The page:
It's easy to forget how far we've come in so little time. A decade ago free-market money in digital form was a completely foreign concept to 99% of the world. Now, pretty much everyone I talk to knows about "blockchain" and "bitcoin", and we have hundreds of teams working to make free-market digital cash a reality. A few of those teams have really compelling products - it's no longer a science project - and Dash is leading the way.
I am continually checking the wider landscape to see if any projects besides Dash are starting to catch up to us. I see great innovators and hard work, but I don't see the progress that I see in Dash. Our closest competitor is Bitcoin Cash. They seem to have the right vision, digital cash, and they have excellent engineers and a passionate community, but something is missing.
Several large Bitcoin Cash mining pools recently announced a proposal/plan to start paying developers with part of the block reward
. The concept is the same as Dash (pay developers with inflation), but the distribution mechanism is vastly different. I've been closely following the discussion and debates in btc
and it's been fascinating to see the reactions. Some general trends I'm seeing:
- Many are opposed because they consider the plan a "coercive tax"
- Many are opposed because the funds will be controlled by a Hong Kong corporation
- Some are opposed because it may increase centralization and decrease security
- Some are opposed because it gives more power to big miners
- Others are opposed for the opposite reason, that it takes power away from miners
- Proponents consider the need to fund developers outweighs the risks and costs above
- Both proponents and opponents are concerned it will cause another chain split
What I'm grateful for is that Dash has worked out many, if not all, of these issues already. We are paying developers, and we have control over who gets the funds, how much they get, and for how long they get them. For the most part we don't care if funded entities set up corporations to run their internal affairs or not (we can always defund if a problem arises with either approach for a specific scope). While the specific funding decisions can be difficult
, the process is smooth, and getting more streamlined every month. We don't consider our superblock to be a "coercive tax". Those who do have already left, can leave at any time, or simply don't join. It's all understood, and is completely voluntary.
We just finished another successful month of funding
where we voluntarily paid developers, marketers, and other workers roughly 5,700 DASH (~$655,000) for the value their work has or is expected to bring to Dash. That's how the real world operates - people do valuable work and they get paid for it, mutual benefit, every transacting party is happy (or at least should be).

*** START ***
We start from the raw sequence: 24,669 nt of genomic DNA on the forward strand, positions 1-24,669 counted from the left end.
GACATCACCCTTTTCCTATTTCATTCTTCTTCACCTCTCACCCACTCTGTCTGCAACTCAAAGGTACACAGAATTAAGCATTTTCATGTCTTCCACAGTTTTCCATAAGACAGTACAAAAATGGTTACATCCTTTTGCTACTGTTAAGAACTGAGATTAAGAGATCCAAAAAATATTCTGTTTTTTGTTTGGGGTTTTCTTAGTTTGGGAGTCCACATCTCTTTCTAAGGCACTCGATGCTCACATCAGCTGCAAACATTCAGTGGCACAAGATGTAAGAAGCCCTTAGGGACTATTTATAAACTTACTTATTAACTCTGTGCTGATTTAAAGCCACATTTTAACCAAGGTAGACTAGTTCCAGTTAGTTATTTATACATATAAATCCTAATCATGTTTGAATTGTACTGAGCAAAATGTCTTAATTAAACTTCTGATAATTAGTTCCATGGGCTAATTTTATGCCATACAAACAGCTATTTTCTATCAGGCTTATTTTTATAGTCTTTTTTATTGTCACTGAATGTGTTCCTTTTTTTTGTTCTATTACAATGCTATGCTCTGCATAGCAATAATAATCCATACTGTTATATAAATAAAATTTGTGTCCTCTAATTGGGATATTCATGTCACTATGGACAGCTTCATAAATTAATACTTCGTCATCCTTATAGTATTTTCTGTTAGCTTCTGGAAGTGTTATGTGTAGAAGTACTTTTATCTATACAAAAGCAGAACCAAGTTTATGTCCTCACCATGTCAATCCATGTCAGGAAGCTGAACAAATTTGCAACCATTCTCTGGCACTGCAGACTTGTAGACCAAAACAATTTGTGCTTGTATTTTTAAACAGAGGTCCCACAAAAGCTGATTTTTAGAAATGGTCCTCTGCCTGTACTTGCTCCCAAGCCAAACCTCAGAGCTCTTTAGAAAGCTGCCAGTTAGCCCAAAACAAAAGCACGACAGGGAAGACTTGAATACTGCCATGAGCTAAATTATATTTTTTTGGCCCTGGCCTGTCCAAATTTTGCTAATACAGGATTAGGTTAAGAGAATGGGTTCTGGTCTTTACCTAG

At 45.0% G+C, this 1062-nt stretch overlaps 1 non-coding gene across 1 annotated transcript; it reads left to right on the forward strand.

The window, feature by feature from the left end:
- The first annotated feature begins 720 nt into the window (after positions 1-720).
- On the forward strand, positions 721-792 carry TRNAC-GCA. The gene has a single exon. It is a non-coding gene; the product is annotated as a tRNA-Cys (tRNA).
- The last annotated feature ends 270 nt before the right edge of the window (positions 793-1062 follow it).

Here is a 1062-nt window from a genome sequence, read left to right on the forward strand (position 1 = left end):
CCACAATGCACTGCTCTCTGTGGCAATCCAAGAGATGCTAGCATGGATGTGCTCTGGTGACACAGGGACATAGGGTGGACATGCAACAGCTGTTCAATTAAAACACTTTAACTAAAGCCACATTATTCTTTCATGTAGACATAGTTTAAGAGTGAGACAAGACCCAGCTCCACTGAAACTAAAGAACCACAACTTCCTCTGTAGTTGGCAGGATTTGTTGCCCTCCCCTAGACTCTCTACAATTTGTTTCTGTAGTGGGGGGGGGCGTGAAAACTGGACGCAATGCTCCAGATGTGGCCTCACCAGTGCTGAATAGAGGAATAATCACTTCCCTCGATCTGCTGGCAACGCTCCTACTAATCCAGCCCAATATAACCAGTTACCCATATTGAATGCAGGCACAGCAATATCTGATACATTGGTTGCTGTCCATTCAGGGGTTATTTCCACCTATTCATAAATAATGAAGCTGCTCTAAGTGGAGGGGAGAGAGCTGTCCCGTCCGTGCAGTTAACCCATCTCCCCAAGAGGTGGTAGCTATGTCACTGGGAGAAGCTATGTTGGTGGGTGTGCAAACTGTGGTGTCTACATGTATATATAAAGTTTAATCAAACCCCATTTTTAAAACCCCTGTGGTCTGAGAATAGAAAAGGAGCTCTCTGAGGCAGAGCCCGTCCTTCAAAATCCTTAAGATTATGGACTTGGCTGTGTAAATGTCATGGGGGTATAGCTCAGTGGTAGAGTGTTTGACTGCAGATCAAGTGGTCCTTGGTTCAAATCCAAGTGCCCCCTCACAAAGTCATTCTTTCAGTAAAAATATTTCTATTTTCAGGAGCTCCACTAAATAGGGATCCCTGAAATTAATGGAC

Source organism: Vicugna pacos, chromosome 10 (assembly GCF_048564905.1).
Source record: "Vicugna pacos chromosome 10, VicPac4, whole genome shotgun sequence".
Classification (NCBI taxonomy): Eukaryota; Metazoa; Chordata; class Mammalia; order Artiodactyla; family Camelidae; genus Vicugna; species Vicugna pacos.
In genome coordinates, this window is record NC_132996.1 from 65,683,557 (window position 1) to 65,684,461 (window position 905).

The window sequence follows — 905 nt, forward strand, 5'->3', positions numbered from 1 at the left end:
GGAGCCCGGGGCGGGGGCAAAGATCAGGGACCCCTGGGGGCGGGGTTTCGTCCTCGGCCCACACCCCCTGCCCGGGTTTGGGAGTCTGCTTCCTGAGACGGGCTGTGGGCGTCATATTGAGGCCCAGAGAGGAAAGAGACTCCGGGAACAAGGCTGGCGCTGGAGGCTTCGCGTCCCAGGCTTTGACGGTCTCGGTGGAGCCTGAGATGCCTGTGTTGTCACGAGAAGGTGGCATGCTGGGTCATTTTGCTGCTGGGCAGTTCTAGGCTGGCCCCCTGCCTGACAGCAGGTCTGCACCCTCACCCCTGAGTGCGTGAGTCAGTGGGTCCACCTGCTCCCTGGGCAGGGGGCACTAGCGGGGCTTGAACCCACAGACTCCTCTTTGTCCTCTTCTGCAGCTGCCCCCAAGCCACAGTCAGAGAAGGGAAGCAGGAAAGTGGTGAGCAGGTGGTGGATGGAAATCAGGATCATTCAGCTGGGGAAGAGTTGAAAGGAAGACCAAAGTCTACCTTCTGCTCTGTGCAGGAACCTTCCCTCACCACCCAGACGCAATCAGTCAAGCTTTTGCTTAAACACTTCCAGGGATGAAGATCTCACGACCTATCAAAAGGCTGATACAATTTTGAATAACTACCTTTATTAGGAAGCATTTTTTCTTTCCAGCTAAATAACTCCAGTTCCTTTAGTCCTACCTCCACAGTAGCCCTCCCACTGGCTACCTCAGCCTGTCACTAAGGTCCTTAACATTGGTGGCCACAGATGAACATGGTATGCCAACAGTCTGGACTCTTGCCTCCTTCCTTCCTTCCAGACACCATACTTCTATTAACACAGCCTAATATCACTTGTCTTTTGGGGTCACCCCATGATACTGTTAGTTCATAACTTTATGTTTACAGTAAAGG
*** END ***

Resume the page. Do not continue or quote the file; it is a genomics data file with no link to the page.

And while we're on the subject of this month's payouts, I'd like to add a few of my observations. I was pretty happy to see how the funding shook out. I've had my criticisms of the Dash Investment Foundation, but they took action (revised their proposal at a lower cost) to address one of them
this month. Whether my or other people's input had anything to do with their revision doesn't matter as much as that they made the revision, and their proposal passed. I expected Dash Force to resubmit their proposal with a lower ask. There was plenty of time to do so. I didn't want them to receive zero (their work is more valuable than zero), but it seems I was not alone in the opinion that the juice was simply not worth the squeeze with that proposal. I hope they re-evaluate and come back next month with a more compelling value proposition. Speaking of value propositions, one last observation about this month's superblock: If you haven't already, check out the DACH's DCW marketing proposal
. I was skeptical when I first skimmed it, but when I came back to it later in the cycle and read it through all the way (including the resources they linked to) I was pretty impressed by the thought that went into it. I'm cautiously optimistic about its potential.
I'm truly grateful for our independent Dash contractors. It takes guts and heart to submit proposals. It's not always the most rewarding job. I'm grateful all of you who put in proposals, and keep coming back, especially after you get kicked in the teeth by MNOs
. Those of you who have not been through this process don't have much justification to complain.
I know this is a long post, and thank you for reading, but I'd like to circle back to Bitcoin Cash. I said they were missing something. What? They really are missing two crucial components.
- Governance - They have to rely on social media platforms and hash wars to make decisions. It's clunky.
- Funding - They have to rely on donations (time and money) and/or outside interest groups. It's dangerous and slow.
I don't see Bitcoin Cash figuring out either of these things anytime soon. I've seen the debates, it's not an easy situation for them. I honestly hope I'm wrong and that they do figure them out, because I want stiffer competition for Dash, and more options for digital cash. For now, and for the foreseeable future, I'm just grateful we have Dash. We're getting closer to user-friendly digital cash every day.